FCPX 10.1.2 New Features

by kesakalaonu on July 9, 2014

FCPX logo 1 410x410 FCPX 10.1.2 New Features

It’s been over three months since the last update to Final Cut Pro X, but now an update has finally appeared with added features to make the editing experience much smoother. With the 10.1.2 update, users now have greater control of media management, a new Pro Res codec, new effects/titles/transitions, and more. I’m going to highlight some of those new features and additions now.

Library Media Management

headline NEW FCPX 10 1 Libraries FCPX 10.1.2 New Features

Managing media in the library has enhanced, giving users more options for what goes in and what stays out. When you open FCPX 10.1.2, you now have the ability to look at the library properties through the inspector window. You can determine where media gets imported, where the cache files (render files, audio waveforms, and thumbnail images), and backups are stored. The old method required the user to find things from the Finder level. This is similar to how FCP legacy worked with scratch disk locations and other options when starting a project. The folks at Ripple Training provide a few training videos explaining the new media management the library offers below.

Import Enhancements

Users now have the ability to import media into the browser by dragging and dropping. If you are an editor who prefers organizing your clips from the Finder level, then you will enjoy this feature quite a bit.

11.dragging clips 410x170 FCPX 10.1.2 New Features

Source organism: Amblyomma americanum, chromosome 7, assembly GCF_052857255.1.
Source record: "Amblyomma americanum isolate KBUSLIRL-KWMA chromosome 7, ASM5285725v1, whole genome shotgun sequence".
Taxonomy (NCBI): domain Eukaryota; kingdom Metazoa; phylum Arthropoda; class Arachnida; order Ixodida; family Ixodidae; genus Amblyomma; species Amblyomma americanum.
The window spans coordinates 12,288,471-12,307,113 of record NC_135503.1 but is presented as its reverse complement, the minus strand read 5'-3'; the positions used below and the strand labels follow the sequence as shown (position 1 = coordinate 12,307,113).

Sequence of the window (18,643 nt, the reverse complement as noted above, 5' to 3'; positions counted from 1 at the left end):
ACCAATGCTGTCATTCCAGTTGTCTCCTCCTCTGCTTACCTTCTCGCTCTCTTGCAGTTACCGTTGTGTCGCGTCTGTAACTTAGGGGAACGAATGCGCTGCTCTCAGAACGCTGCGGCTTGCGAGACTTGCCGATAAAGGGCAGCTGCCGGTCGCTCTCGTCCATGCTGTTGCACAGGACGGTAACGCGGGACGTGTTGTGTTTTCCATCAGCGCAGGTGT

If you are using the Mavericks OSX, you can also create keyword collections based on Finder tags. If you select single or multiple files and tag them in the Finder, you have the option to create a keyword collection based on that tag.

09.Import finder tags 410x440 FCPX 10.1.2 New Features

One addition added to the import window is the ability to sift through videos and photos using a drop down menu. Sometimes, you want to see all the media you recorded on a card, and sometimes you want to focus on either video or photo. This drop down addition makes the process easier.

12.filter clips import window 410x167 FCPX 10.1.2 New Features

Apple Pro Res 4444 XQ

Apple ProRes 300x115 FCPX 10.1.2 New Features

Included in the update of FCPX is an Apple Pro App codecs update. This brings a new flavor of Pro Res known as Apple Pro Res 4444 XQ. This is the highest quality of the Pro Res codecs, and it has a very high data rate to preserve the detail in high-dynamic-range imagery generated by today’s highest-quality digital image sensors. This codec will probably work best with Arri Alexa and RED cameras that shoot 4K-6K clips. From what I’ve read, it has a data rate of about 500 Mbps, and supports embedded alpha channels as well. This new Pro Res codec will be used a lot for broadcast and cinema masters.